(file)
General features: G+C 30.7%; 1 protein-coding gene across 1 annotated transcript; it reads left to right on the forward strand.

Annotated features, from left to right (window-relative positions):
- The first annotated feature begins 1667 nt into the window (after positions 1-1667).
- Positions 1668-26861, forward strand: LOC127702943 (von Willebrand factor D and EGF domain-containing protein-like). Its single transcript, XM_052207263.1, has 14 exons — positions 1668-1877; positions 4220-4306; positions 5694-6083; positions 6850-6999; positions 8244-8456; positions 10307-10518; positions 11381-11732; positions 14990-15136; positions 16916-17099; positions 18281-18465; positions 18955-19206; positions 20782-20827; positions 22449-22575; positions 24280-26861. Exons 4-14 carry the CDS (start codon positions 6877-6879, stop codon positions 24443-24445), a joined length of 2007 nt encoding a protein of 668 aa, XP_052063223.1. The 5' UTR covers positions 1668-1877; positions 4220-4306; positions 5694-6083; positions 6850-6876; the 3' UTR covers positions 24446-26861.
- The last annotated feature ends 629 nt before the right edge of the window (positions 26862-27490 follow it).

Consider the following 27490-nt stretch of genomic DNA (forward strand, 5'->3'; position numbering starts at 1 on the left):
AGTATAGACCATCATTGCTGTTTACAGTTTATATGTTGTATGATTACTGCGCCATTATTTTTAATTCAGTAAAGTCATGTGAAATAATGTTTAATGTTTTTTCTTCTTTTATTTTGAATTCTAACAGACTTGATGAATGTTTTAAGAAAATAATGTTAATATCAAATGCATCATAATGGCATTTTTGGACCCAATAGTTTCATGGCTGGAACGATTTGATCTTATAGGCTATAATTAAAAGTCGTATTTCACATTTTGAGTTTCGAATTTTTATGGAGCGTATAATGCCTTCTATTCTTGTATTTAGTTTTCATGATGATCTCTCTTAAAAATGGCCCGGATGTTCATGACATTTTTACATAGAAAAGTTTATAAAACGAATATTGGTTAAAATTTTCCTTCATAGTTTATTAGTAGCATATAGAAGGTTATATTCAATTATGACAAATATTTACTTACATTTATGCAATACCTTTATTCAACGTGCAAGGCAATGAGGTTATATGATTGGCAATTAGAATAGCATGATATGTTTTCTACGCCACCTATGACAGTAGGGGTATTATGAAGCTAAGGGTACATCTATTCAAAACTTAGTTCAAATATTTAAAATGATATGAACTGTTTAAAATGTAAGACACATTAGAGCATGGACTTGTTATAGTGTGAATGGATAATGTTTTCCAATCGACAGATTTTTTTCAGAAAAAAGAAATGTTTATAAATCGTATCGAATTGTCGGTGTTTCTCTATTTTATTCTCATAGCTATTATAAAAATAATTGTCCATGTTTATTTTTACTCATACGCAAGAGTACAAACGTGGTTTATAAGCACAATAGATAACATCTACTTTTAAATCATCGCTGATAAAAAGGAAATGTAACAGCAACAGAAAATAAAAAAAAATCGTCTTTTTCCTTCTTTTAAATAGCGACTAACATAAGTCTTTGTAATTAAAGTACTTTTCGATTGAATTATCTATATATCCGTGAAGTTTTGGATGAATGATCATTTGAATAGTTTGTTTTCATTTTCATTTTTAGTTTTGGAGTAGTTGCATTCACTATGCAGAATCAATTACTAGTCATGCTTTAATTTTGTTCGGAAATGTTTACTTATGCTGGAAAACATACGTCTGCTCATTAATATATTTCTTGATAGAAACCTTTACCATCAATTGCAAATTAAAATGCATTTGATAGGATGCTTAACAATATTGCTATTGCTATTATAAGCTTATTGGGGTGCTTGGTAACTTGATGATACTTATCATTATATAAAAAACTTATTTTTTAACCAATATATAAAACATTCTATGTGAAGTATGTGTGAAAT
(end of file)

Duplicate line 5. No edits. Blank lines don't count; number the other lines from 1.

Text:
- The last annotated feature ends 629 nt before the right edge of the window (positions 26862-27490 follow it).